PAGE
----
Pauline Hanson has joined a growing chorus of calls to boost welfare payments for unemployed Australians.
The One Nation leader is the latest in a long line of influential MPs demanding a boost to the Newstart rate.
“There’s a talk about $75 a week that [it] needs to be raised,” she said in Canberra on Monday.
“I think that needs to be addressed and it also needs to be costed. Can we afford it? That’s another thing too.”
Senator Hanson has stressed people over 50 can struggle to get jobs.
“We need to look after those people, that they can afford to actually live reasonably well.”
Last week, The New Daily revealed that over-55s make up the largest single group of Australians on Newstart.
As a group, they are likely to spend much longer on Newstart because they struggle to find full-time work again. In fact, some never do.
Senator Hanson also accused both major political parties of caring more about pay rises for government department bosses than helping job-seekers live reasonably well.
“Scott Morrison, plus all the Liberal and Labor Party, they’re more interested in giving these heads of departments pay rises, and some of them are getting pay rises of up to $25,000 a year,” she said.
“They’re quite happy to make sure that they’re on these pay packets of $600,000 to 800,000 a year. I think it’s disgusting.”
Economists, business and social services groups have long called for a boost to Newstart, which hasn’t increased beyond inflation since the mid-1990s.
Some Coalition figures have also joined the push. Last week, Nationals MP Barnaby Joyce was among them, declaring it was a “hard life” on the dole and calling for Newstart to be boosted in regional areas.
On Monday, Liberal senator Dean Smith became the latest to back the idea, calling for “not just a review but an increase” to Newstart.
The payment is $555.70 a fortnight for a single person without children, leaving job-seekers with about $40 a day.
Reports have shown increasing the rate by $75 a week would create jobs and boost consumer spending, which has been weakening since last year.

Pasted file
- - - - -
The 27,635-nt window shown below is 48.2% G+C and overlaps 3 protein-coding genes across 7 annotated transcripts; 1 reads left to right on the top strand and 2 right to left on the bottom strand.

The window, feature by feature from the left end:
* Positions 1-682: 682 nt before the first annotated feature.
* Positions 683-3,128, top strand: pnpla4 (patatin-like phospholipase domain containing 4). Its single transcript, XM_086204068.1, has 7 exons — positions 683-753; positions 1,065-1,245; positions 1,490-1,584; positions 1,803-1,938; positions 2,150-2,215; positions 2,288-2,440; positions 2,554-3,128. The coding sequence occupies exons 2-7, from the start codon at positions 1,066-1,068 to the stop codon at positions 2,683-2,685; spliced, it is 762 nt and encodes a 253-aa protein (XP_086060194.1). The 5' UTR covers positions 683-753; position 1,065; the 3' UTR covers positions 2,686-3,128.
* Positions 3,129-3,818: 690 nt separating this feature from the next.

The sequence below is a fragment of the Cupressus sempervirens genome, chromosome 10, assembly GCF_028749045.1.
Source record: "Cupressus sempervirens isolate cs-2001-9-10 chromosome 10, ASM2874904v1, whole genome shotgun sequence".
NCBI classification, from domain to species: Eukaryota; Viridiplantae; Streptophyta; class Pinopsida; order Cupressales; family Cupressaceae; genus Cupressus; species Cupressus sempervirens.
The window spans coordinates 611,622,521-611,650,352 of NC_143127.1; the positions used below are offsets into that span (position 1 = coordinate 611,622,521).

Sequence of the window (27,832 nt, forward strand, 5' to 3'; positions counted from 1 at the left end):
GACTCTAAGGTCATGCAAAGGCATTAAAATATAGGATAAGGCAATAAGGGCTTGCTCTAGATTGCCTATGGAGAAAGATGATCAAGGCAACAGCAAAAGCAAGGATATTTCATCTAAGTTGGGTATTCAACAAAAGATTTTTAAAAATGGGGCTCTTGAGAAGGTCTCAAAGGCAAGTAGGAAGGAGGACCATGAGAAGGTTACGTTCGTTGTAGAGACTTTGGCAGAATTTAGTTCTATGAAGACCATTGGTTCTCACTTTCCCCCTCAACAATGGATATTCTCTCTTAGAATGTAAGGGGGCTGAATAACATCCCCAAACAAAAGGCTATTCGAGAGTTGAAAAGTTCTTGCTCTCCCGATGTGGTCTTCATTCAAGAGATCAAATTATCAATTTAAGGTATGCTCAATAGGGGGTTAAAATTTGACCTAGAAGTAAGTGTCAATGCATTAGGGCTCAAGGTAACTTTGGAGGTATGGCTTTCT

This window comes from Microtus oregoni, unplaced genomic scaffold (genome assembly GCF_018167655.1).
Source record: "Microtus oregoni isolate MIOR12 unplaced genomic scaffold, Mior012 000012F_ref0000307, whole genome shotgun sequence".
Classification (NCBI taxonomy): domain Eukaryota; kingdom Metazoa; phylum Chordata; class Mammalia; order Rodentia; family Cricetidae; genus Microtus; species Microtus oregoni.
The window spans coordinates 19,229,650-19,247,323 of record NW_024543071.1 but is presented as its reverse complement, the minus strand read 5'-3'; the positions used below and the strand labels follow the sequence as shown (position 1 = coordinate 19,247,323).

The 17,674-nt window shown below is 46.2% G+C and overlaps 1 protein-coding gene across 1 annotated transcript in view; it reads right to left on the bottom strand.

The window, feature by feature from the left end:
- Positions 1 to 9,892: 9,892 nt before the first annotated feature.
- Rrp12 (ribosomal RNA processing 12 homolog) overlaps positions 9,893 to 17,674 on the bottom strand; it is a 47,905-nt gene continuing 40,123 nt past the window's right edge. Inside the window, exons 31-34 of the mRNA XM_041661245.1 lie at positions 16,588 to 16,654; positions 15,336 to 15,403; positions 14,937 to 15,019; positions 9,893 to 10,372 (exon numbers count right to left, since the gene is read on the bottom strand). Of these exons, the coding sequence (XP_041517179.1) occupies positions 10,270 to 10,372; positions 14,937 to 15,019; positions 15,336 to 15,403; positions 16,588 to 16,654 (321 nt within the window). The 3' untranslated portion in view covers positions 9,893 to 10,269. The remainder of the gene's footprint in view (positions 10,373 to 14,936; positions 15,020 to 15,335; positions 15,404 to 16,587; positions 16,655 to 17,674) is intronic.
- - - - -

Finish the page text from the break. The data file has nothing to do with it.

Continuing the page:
But, despite the growing weight of calls, Prime Minister Scott Morrison maintains the government is focused on getting more people into jobs.
Finance Minister Mathias Cormann has stressed the payment is “transitional”.
“Most Australians who are on Newstart allowance are on that payment for a very short period,” he told ABC Radio National.
“We are focused on getting Australians into work. We are focused on making sure that Australians are on Newstart allowance for as brief a period as possible.”
Department of social services data provided to The Australian shows the average time people receive Newstart is 156 weeks, or three years.
The discussion comes as job-seekers in two states are trialling an updated online Jobactive platform as part of the biggest overhaul of the unemployment sector in two decades.
The Coalition wants the new online platform to make the unemployment system easier for everyone to use.
A scathing report last year found Jobactive was out-dated, not fit for purpose and was “causing pain for some job seekers and employers”.
Employment Minister Michaelia Cash said the savings from moving Jobactive online would be reinvested in targeted face-to-face services for people who need extra help.
The new platform will be trialled in Adelaide and the NSW mid-North Coast until 2022, when it will be rolled out nationally.